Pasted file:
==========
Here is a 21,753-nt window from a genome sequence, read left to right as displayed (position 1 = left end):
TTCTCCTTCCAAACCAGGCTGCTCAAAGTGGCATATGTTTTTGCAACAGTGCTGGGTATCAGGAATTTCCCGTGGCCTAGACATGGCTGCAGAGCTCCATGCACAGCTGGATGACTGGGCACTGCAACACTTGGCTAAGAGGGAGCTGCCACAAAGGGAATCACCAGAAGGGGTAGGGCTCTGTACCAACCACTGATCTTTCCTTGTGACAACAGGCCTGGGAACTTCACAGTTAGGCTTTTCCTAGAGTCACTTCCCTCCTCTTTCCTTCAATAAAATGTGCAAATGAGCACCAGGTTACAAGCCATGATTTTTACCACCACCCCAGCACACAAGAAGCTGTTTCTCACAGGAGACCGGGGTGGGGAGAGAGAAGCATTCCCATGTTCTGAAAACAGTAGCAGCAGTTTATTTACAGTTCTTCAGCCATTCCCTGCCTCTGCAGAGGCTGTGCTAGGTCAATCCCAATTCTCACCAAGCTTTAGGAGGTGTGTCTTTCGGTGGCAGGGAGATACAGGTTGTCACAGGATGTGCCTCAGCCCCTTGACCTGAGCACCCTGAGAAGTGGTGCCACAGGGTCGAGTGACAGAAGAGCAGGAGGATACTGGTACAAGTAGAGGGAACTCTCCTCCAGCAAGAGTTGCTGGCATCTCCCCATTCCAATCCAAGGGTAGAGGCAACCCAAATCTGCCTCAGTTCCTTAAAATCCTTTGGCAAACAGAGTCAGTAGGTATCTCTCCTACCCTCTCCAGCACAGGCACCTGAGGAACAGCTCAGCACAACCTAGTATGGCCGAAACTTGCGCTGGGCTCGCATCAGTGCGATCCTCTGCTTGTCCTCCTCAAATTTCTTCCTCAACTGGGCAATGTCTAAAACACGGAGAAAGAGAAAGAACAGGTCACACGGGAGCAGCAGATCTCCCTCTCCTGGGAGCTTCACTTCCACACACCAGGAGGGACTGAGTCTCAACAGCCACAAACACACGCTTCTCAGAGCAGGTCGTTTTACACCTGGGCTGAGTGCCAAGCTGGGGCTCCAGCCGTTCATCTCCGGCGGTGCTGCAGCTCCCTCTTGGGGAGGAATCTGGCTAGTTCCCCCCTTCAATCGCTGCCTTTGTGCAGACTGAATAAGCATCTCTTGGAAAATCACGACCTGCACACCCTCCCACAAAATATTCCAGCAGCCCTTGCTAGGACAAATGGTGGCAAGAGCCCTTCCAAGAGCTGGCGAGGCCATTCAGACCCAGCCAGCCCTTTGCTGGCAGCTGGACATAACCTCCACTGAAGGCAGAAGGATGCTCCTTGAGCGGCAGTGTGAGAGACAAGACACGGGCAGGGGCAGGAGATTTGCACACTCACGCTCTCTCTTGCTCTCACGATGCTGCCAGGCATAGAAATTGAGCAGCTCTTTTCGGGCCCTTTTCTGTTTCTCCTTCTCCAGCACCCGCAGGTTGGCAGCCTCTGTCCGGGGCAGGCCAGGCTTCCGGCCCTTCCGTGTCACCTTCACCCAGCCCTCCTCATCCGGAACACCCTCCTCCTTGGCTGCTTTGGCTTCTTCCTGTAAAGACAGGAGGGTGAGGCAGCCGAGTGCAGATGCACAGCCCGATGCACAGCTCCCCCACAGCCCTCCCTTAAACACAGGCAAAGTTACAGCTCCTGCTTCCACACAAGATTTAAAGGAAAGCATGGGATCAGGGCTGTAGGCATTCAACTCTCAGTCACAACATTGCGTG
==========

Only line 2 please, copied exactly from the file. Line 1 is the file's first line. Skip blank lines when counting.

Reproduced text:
TTCTCCTTCCAAACCAGGCTGCTCAAAGTGGCATATGTTTTTGCAACAGTGCTGGGTATCAGGAATTTCCCGTGGCCTAGACATGGCTGCAGAGCTCCATGCACAGCTGGATGACTGGGCACTGCAACACTTGGCTAAGAGGGAGCTGCCACAAAGGGAATCACCAGAAGGGGTAGGGCTCTGTACCAACCACTGATCTTTCCTTGTGACAACAGGCCTGGGAACTTCACAGTTAGGCTTTTCCTAGAGTCACTTCCCTCCTCTTTCCTTCAATAAAATGTGCAAATGAGCACCAGGTTACAAGCCATGATTTTTACCACCACCCCAGCACACAAGAAGCTGTTTCTCACAGGAGACCGGGGTGGGGAGAGAGAAGCATTCCCATGTTCTGAAAACAGTAGCAGCAGTTTATTTACAGTTCTTCAGCCATTCCCTGCCTCTGCAGAGGCTGTGCTAGGTCAATCCCAATTCTCACCAAGCTTTAGGAGGTGTGTCTTTCGGTGGCAGGGAGATACAGGTTGTCACAGGATGTGCCTCAGCCCCTTGACCTGAGCACCCTGAGAAGTGGTGCCACAGGGTCGAGTGACAGAAGAGCAGGAGGATACTGGTACAAGTAGAGGGAACTCTCCTCCAGCAAGAGTTGCTGGCATCTCCCCATTCCAATCCAAGGGTAGAGGCAACCCAAATCTGCCTCAGTTCCTTAAAATCCTTTGGCAAACAGAGTCAGTAGGTATCTCTCCTACCCTCTCCAGCACAGGCACCTGAGGAACAGCTCAGCACAACCTAGTATGGCCGAAACTTGCGCTGGGCTCGCATCAGTGCGATCCTCTGCTTGTCCTCCTCAAATTTCTTCCTCAACTGGGCAATGTCTAAAACACGGAGAAAGAGAAAGAACAGGTCACACGGGAGCAGCAGATCTCCCTCTCCTGGGAGCTTCACTTCCACACACCAGGAGGGACTGAGTCTCAACAGCCACAAACACACGCTTCTCAGAGCAGGTCGTTTTACACCTGGGCTGAGTGCCAAGCTGGGGCTCCAGCCGTTCATCTCCGGCGGTGCTGCAGCTCCCTCTTGGGGAGGAATCTGGCTAGTTCCCCCCTTCAATCGCTGCCTTTGTGCAGACTGAATAAGCATCTCTTGGAAAATCACGACCTGCACACCCTCCCACAAAATATTCCAGCAGCCCTTGCTAGGACAAATGGTGGCAAGAGCCCTTCCAAGAGCTGGCGAGGCCATTCAGACCCAGCCAGCCCTTTGCTGGCAGCTGGACATAACCTCCACTGAAGGCAGAAGGATGCTCCTTGAGCGGCAGTGTGAGAGACAAGACACGGGCAGGGGCAGGAGATTTGCACACTCACGCTCTCTCTTGCTCTCACGATGCTGCCAGGCATAGAAATTGAGCAGCTCTTTTCGGGCCCTTTTCTGTTTCTCCTTCTCCAGCACCCGCAGGTTGGCAGCCTCTGTCCGGGGCAGGCCAGGCTTCCGGCCCTTCCGTGTCACCTTCACCCAGCCCTCCTCATCCGGAACACCCTCCTCCTTGGCTGCTTTGGCTTCTTCCTGTAAAGACAGGAGGGTGAGGCAGCCGAGTGCAGATGCACAGCCCGATGCACAGCTCCCCCACAGCCCTCCCTTAAACACAGGCAAAGTTACAGCTCCTGCTTCCACACAAGATTTAAAGGAAAGCATGGGATCAGGGCTGTAGGCATTCAACTCTCAGTCACAACATTGCGTG